It has been revealed that Digital Cinema Media (DCM), who control advertising for Odeon, Vue and Cineworld (80 per cent of cinemas in the UK) have refused to run a 60 second video that was made by the Church of England. The video features several different groups of people singing the Lord’s Prayer, hardly a malign piece of propaganda.
Supporters of the ban, such as John Hegarty, argued that the cinema is no place to spread religious messages. Hegarty, who co-founded the Bartle Bogle Hegarty advertising agency, said: “People pay money to go to the cinema, very diverse audiences, and they really don’t want religion dictating to them.” However, one advert amongst 30 minutes’ worth could hardly be accused of dictation.
In any case, he should not suggest that adverts in the cinema have much of an impact on those who have paid to see a specific film. Few people decide to go and buy a new Toyota Auris after going to see The Hunger Games. Arguably, this is even more the case with Star Wars, the film with which the showing of this advert was to coincide. The likes of Hegart can rest assured that anticipation for the film itself will take up the majority of the audience’s concentration.
The more pressing issue however is the continuing sense of paranoia over individual sensitivities. Religion is not the same as a car. It has much more fundamental implications on society. Surely then, at a time when so many of us feel there is no sense of British unity, it is important we do not turn away from ideas that enable personal identification, and bring people together. There is nothing wrong with encouraging moderate religion in favour of solidarity.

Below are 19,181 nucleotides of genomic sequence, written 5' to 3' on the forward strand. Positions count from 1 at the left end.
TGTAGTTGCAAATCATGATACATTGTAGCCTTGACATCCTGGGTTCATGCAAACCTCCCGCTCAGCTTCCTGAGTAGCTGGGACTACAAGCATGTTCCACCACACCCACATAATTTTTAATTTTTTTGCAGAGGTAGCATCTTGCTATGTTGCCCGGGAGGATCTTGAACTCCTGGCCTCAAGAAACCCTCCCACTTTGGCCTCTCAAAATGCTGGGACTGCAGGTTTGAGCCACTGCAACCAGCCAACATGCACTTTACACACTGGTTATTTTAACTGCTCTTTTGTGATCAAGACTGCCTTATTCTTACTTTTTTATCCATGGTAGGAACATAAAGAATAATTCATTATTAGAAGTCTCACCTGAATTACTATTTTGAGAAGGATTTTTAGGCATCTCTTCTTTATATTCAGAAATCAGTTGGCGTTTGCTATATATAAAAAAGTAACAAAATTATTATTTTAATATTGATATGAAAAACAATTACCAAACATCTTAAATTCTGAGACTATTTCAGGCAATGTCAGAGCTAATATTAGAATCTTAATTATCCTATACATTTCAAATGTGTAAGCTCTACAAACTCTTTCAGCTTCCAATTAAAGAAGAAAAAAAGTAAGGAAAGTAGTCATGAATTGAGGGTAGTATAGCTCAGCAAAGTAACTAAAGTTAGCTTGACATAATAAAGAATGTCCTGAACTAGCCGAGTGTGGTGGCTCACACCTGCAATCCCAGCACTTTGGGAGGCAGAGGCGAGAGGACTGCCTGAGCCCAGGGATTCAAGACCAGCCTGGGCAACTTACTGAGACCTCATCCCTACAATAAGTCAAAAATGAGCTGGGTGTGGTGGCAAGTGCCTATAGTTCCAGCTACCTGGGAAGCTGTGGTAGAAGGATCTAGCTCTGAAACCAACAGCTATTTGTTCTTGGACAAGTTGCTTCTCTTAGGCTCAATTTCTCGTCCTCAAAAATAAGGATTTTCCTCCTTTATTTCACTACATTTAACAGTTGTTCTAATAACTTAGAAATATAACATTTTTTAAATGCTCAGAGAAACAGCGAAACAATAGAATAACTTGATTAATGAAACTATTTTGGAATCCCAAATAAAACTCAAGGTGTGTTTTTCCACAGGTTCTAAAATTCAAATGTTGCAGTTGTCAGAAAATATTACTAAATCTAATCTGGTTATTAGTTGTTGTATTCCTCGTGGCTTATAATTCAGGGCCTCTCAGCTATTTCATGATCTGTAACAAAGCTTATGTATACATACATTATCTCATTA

Globally, we are in the midst of a war against terrorist states that torment so much of the world. Our free society is our biggest weapon. We must think what the greatest threat of terror is – it is not a genuine religious concern, but one of extremist social beliefs and a thirst for power.
Attacking religion is, therefore, not the appropriate response, and supressing expression is feeding into the power they yearn for. As long as we hold onto this sense of freedom, we have unlimited soft power. Censorship by any means is a very dangerous thing, never more so than now.
The DMC’s move is not the British way, and the response to their actions proves this. We are not a secular society, and neither are we an exclusively Christian one. We are a diverse nation of free thinking, tolerant, inclusive people.
We show no acceptance of those who offend, but we refuse to be silenced too. As a result the advert in question has had significantly greater coverage than it would ever have got if it had been allowed to run in cinemas.
And rightly so: the Church of England should be allowed to advertise, just as pro-abortion campaigners are allowed to air abortion adverts (post water-shed, Channel 4). It is not right that The Daily Mail managed to publish a controversial, Islamophobic cartoon the week after the Paris terror attack, yet the Church of England did not manage to show its benign video that harmlessly showed people coming together.
Ultimately there is nothing offensive about spreading a positive message through one’s beliefs, as long as those who believe something different are allowed to express theirs too. We must be careful not to let the most powerful control our exposure to other people’s opinions and values. In this case, luckily, it seems the British people have done their nation proud.
Image credit: Mike Kniec